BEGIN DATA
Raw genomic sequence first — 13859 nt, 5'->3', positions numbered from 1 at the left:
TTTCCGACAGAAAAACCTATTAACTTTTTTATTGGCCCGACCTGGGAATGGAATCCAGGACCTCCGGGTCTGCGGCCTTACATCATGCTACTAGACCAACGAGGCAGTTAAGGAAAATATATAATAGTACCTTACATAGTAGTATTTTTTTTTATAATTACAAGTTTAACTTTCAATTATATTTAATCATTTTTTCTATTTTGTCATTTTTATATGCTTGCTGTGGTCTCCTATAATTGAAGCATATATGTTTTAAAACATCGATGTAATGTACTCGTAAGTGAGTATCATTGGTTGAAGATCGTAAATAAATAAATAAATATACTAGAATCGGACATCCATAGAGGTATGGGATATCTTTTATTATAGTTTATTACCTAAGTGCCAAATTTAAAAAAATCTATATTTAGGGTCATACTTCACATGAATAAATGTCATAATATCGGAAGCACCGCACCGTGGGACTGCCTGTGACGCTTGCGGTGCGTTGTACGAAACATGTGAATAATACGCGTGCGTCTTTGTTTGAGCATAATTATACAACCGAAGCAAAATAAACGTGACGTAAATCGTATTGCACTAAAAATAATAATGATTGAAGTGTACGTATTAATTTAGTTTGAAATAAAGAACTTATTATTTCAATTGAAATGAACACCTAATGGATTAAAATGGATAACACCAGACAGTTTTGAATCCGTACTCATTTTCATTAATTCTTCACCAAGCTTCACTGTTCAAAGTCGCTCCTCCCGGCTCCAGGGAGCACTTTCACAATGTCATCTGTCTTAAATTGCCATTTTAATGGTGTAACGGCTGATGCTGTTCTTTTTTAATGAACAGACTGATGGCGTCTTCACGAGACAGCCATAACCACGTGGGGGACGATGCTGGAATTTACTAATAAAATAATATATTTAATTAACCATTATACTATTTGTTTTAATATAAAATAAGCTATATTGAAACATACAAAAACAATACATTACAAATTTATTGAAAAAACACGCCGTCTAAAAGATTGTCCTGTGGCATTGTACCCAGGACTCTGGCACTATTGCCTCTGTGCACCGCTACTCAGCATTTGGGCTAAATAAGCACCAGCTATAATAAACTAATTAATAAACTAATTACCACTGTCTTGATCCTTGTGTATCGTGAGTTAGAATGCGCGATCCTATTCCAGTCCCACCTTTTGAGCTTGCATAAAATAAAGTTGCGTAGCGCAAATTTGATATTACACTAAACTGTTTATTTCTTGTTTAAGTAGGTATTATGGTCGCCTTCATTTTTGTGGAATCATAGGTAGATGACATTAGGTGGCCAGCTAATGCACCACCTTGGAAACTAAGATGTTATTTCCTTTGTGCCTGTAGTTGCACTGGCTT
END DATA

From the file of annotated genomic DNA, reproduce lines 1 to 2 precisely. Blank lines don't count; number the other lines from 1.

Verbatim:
Raw genomic sequence first — 13859 nt, 5'->3', positions numbered from 1 at the left:
TTTCCGACAGAAAAACCTATTAACTTTTTTATTGGCCCGACCTGGGAATGGAATCCAGGACCTCCGGGTCTGCGGCCTTACATCATGCTACTAGACCAACGAGGCAGTTAAGGAAAATATATAATAGTACCTTACATAGTAGTATTTTTTTTTATAATTACAAGTTTAACTTTCAATTATATTTAATCATTTTTTCTATTTTGTCATTTTTATATGCTTGCTGTGGTCTCCTATAATTGAAGCATATATGTTTTAAAACATCGATGTAATGTACTCGTAAGTGAGTATCATTGGTTGAAGATCGTAAATAAATAAATAAATATACTAGAATCGGACATCCATAGAGGTATGGGATATCTTTTATTATAGTTTATTACCTAAGTGCCAAATTTAAAAAAATCTATATTTAGGGTCATACTTCACATGAATAAATGTCATAATATCGGAAGCACCGCACCGTGGGACTGCCTGTGACGCTTGCGGTGCGTTGTACGAAACATGTGAATAATACGCGTGCGTCTTTGTTTGAGCATAATTATACAACCGAAGCAAAATAAACGTGACGTAAATCGTATTGCACTAAAAATAATAATGATTGAAGTGTACGTATTAATTTAGTTTGAAATAAAGAACTTATTATTTCAATTGAAATGAACACCTAATGGATTAAAATGGATAACACCAGACAGTTTTGAATCCGTACTCATTTTCATTAATTCTTCACCAAGCTTCACTGTTCAAAGTCGCTCCTCCCGGCTCCAGGGAGCACTTTCACAATGTCATCTGTCTTAAATTGCCATTTTAATGGTGTAACGGCTGATGCTGTTCTTTTTTAATGAACAGACTGATGGCGTCTTCACGAGACAGCCATAACCACGTGGGGGACGATGCTGGAATTTACTAATAAAATAATATATTTAATTAACCATTATACTATTTGTTTTAATATAAAATAAGCTATATTGAAACATACAAAAACAATACATTACAAATTTATTGAAAAAACACGCCGTCTAAAAGATTGTCCTGTGGCATTGTACCCAGGACTCTGGCACTATTGCCTCTGTGCACCGCTACTCAGCATTTGGGCTAAATAAGCACCAGCTATAATAAACTAATTAATAAACTAATTACCACTGTCTTGATCCTTGTGTATCGTGAGTTAGAATGCGCGATCCTATTCCAGTCCCACCTTTTGAGCTTGCATAAAATAAAGTTGCGTAGCGCAAATTTGATATTACACTAAACTGTTTATTTCTTGTTTAAGTAGGTATTATGGTCGCCTTCATTTTTGTGGAATCATAGGTAGATGACATTAGGTGGCCAGCTAATGCACCACCTTGGAAACTAAGATGTTATTTCCTTTGTGCCTGTAGTTGCACTGGCTT